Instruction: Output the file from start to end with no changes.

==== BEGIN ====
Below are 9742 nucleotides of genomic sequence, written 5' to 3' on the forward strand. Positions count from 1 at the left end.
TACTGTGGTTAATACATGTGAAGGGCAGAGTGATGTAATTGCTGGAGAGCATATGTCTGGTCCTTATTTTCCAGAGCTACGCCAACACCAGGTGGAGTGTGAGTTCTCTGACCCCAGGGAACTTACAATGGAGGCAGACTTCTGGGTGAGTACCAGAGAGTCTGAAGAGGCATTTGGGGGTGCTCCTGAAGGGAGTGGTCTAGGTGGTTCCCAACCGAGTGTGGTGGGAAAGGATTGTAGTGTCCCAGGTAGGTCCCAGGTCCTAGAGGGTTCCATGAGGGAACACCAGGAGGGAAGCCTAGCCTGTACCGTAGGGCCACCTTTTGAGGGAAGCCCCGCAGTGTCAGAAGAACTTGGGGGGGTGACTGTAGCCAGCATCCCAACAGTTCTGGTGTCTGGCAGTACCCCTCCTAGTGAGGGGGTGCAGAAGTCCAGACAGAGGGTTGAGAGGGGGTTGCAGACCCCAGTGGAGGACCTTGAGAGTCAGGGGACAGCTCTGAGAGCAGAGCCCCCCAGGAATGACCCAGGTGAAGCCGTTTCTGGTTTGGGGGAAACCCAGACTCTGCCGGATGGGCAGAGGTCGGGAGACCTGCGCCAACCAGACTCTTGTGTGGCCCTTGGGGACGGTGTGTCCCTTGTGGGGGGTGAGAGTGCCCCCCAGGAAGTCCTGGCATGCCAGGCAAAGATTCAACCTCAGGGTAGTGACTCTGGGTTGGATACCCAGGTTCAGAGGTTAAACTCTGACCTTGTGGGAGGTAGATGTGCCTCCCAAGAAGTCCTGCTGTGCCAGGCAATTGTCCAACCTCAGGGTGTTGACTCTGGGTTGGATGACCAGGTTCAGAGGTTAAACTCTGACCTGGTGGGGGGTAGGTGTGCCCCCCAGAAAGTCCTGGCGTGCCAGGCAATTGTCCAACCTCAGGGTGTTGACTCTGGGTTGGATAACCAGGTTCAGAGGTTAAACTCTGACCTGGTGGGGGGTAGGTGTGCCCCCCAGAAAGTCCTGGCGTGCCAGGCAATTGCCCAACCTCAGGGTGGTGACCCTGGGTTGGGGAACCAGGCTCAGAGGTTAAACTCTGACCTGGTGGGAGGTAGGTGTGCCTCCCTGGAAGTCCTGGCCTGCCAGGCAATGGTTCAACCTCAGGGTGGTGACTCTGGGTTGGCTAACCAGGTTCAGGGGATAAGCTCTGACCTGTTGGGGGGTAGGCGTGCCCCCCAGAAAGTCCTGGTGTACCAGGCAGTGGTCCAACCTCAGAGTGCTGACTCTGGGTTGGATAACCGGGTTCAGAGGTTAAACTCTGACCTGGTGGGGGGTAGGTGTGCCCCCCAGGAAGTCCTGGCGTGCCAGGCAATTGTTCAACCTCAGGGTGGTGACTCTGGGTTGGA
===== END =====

Below are 9742 nucleotides of genomic sequence, written 5' to 3' on the forward strand. Positions count from 1 at the left end.
TACTGTGGTTAATACATGTGAAGGGCAGAGTGATGTAATTGCTGGAGAGCATATGTCTGGTCCTTATTTTCCAGAGCTACGCCAACACCAGGTGGAGTGTGAGTTCTCTGACCCCAGGGAACTTACAATGGAGGCAGACTTCTGGGTGAGTACCAGAGAGTCTGAAGAGGCATTTGGGGGTGCTCCTGAAGGGAGTGGTCTAGGTGGTTCCCAACCGAGTGTGGTGGGAAAGGATTGTAGTGTCCCAGGTAGGTCCCAGGTCCTAGAGGGTTCCATGAGGGAACACCAGGAGGGAAGCCTAGCCTGTACCGTAGGGCCACCTTTTGAGGGAAGCCCCGCAGTGTCAGAAGAACTTGGGGGGGTGACTGTAGCCAGCATCCCAACAGTTCTGGTGTCTGGCAGTACCCCTCCTAGTGAGGGGGTGCAGAAGTCCAGACAGAGGGTTGAGAGGGGGTTGCAGACCCCAGTGGAGGACCTTGAGAGTCAGGGGACAGCTCTGAGAGCAGAGCCCCCCAGGAATGACCCAGGTGAAGCCGTTTCTGGTTTGGGGGAAACCCAGACTCTGCCGGATGGGCAGAGGTCGGGAGACCTGCGCCAACCAGACTCTTGTGTGGCCCTTGGGGACGGTGTGTCCCTTGTGGGGGGTGAGAGTGCCCCCCAGGAAGTCCTGGCATGCCAGGCAAAGATTCAACCTCAGGGTAGTGACTCTGGGTTGGATACCCAGGTTCAGAGGTTAAACTCTGACCTTGTGGGAGGTAGATGTGCCTCCCAAGAAGTCCTGCTGTGCCAGGCAATTGTCCAACCTCAGGGTGTTGACTCTGGGTTGGATGACCAGGTTCAGAGGTTAAACTCTGACCTGGTGGGGGGTAGGTGTGCCCCCCAGAAAGTCCTGGCGTGCCAGGCAATTGTCCAACCTCAGGGTGTTGACTCTGGGTTGGATAACCAGGTTCAGAGGTTAAACTCTGACCTGGTGGGGGGTAGGTGTGCCCCCCAGAAAGTCCTGGCGTGCCAGGCAATTGCCCAACCTCAGGGTGGTGACCCTGGGTTGGGGAACCAGGCTCAGAGGTTAAACTCTGACCTGGTGGGAGGTAGGTGTGCCTCCCTGGAAGTCCTGGCCTGCCAGGCAATGGTTCAACCTCAGGGTGGTGACTCTGGGTTGGCTAACCAGGTTCAGGGGATAAGCTCTGACCTGTTGGGGGGTAGGCGTGCCCCCCAGAAAGTCCTGGTGTACCAGGCAGTGGTCCAACCTCAGAGTGCTGACTCTGGGTTGGATAACCGGGTTCAGAGGTTAAACTCTGACCTGGTGGGGGGTAGGTGTGCCCCCCAGGAAGTCCTGGCGTGCCAGGCAATTGTTCAACCTCAGGGTGGTGACTCTGGGTTGGA